Can free in-flight Facebook access get more users to connect?

gogo-facebook-free-in-fligh-wi-fiIn-flight Wi-Fi provider Gogo and Ford Motor Company are counting on your Facebook addiction to help boost sales numbers. For the month of February, Gogo will provide fliers on Gogo-equipped airplanes with free access to Facebook.

The promotion is a smart one, as Facebook holds the title for most-accessed site on the high-flying Gogo network, which is currently available on nearly 4,000 commercial flights per day, more than 2,200 of which are accessed on Delta airline’s flights alone.

“Facebook continues to be the number one website visited by travelers using Gogo at 30,000 feet,” said Jim Berrien, Chief Revenue Officer of Aircell, which owns the Gogo brand. “Our commitment is to offer great inflight experiences to our users, and unique marketing opportunities to advertisers. We’re thrilled that an innovative marketer like Ford is providing this complimentary service as a way to enhance the traveler experience.”

To access the free Facebook connection, users simply connect to the Gogo network (only after they’ve reached the safe altitude of 10,000 feet, of course), and click on the Gogo/Ford banner. Badda-bing badda-boom, Facebook at no charge.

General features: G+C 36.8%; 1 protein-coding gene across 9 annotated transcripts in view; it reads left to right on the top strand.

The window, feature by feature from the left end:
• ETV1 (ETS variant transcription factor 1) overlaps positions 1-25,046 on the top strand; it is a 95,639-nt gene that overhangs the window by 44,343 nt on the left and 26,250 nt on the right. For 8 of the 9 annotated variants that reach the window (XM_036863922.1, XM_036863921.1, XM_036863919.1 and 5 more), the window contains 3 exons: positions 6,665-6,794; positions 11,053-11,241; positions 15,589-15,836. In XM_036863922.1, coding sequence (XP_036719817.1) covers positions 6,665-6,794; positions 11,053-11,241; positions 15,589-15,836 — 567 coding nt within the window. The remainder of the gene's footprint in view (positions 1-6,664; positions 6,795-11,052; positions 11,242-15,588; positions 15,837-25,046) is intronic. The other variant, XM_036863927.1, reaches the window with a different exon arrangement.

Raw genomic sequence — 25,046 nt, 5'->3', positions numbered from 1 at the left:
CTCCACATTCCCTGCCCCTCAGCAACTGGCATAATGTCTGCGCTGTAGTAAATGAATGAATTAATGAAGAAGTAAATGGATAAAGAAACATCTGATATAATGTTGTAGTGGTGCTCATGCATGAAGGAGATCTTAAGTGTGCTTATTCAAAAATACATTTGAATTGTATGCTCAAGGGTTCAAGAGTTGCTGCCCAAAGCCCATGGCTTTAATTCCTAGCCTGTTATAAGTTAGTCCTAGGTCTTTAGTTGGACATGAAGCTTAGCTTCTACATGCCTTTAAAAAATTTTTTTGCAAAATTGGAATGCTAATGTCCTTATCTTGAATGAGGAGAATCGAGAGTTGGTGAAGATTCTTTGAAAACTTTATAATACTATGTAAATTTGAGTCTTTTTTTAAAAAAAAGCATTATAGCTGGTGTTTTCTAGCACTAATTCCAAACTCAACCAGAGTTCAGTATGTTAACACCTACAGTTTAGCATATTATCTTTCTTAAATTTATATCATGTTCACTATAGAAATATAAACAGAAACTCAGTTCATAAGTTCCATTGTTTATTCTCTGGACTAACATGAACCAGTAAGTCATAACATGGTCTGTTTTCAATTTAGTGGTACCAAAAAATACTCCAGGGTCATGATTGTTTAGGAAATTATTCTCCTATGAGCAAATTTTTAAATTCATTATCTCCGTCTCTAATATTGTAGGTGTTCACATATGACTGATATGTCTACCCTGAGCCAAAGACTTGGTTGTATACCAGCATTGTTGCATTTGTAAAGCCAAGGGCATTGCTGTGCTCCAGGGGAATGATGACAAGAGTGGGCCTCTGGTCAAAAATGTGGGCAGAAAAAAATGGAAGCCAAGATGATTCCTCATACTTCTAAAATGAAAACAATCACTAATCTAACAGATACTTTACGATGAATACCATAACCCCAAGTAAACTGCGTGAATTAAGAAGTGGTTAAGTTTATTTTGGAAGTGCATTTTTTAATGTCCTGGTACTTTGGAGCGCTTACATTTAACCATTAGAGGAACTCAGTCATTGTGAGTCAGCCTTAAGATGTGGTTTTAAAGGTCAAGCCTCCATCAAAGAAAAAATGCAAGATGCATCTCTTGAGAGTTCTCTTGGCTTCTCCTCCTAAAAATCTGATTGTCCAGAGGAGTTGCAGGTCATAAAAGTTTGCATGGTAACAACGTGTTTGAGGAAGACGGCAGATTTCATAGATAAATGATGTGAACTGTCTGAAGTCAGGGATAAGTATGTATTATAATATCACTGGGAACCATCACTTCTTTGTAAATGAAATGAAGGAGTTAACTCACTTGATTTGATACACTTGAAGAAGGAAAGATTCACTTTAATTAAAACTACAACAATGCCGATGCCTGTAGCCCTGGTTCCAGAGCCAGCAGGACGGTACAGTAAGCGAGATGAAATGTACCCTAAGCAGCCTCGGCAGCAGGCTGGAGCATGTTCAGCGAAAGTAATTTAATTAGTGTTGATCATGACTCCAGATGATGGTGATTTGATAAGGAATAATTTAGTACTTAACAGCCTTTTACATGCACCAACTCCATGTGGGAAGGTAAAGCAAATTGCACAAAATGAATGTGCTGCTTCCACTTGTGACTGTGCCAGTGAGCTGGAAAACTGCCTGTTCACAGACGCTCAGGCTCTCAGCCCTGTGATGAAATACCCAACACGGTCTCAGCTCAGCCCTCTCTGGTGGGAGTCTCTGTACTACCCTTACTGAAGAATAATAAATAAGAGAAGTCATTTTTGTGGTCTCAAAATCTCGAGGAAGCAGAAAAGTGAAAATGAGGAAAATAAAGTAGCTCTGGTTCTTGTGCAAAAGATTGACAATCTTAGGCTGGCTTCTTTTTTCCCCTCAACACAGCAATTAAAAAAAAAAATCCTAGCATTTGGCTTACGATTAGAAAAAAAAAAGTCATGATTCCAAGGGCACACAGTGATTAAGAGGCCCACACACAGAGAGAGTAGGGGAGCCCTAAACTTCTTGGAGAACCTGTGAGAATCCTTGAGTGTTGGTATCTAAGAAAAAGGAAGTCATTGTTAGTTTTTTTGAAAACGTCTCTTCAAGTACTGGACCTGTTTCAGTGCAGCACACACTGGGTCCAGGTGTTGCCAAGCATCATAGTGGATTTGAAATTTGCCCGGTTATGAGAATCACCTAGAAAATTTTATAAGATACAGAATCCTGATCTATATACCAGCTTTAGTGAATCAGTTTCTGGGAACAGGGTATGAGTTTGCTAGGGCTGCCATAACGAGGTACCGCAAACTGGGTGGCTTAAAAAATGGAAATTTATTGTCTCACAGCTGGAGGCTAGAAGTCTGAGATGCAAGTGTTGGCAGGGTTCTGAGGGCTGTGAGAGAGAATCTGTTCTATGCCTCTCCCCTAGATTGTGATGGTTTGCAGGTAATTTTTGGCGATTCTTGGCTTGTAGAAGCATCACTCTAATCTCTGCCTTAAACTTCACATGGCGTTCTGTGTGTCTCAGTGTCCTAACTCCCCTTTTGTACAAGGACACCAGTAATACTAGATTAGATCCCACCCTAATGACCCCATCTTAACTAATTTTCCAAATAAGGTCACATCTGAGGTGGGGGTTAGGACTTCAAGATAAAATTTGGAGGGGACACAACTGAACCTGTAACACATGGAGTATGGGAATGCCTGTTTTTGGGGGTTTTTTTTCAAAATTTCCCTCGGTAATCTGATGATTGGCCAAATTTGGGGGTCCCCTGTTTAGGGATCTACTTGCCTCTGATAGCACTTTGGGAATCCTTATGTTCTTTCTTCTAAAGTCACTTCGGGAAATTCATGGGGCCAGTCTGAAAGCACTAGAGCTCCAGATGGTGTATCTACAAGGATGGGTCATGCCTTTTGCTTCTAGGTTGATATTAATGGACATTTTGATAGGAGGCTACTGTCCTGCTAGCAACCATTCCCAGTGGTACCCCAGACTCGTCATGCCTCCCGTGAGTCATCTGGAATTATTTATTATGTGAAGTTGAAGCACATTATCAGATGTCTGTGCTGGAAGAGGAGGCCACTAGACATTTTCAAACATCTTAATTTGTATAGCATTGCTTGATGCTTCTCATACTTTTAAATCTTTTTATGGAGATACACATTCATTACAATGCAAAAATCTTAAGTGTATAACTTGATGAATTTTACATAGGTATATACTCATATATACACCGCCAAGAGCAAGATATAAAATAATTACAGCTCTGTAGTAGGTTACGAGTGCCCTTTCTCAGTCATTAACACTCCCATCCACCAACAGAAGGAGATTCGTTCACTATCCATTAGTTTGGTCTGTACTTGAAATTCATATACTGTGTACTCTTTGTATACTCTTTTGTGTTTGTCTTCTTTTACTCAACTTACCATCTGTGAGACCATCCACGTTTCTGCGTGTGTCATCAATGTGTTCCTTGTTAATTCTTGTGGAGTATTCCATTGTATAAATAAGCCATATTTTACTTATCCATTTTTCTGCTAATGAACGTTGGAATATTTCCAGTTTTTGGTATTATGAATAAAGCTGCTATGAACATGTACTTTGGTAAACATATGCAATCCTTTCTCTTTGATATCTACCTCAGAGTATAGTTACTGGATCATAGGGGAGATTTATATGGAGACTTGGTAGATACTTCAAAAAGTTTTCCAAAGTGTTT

The Facebook promotion will be available on North American flights for AirTran Airways, Alaska Airlines, American Airlines, Delta Air Lines, United Airlines, US Airways and Virgin America. So if you’re on a tipping point between which airline to fly with, perhaps this free deal could sway the balance.

Those who want to browse more than just their Facebook friends’ latest status updates, however, must cough-up the $5 to $13 connection fee (the shorter the flight, the less connectivity costs), which will give users access to the Internet in all its glory.

The Gogo-Ford-Facebook promotion is only the latest marketing ploy to creep into our tightly-packed aircraft space. During the holiday season, Google teamed up with Gogo to promote its Chrome Web browser.

According to Aircell, around 10 percent of passengers on Wi-Fi enabled flights use the service. Whether or not free Facebook is enough to make those numbers jump up a place or two remains to be seen.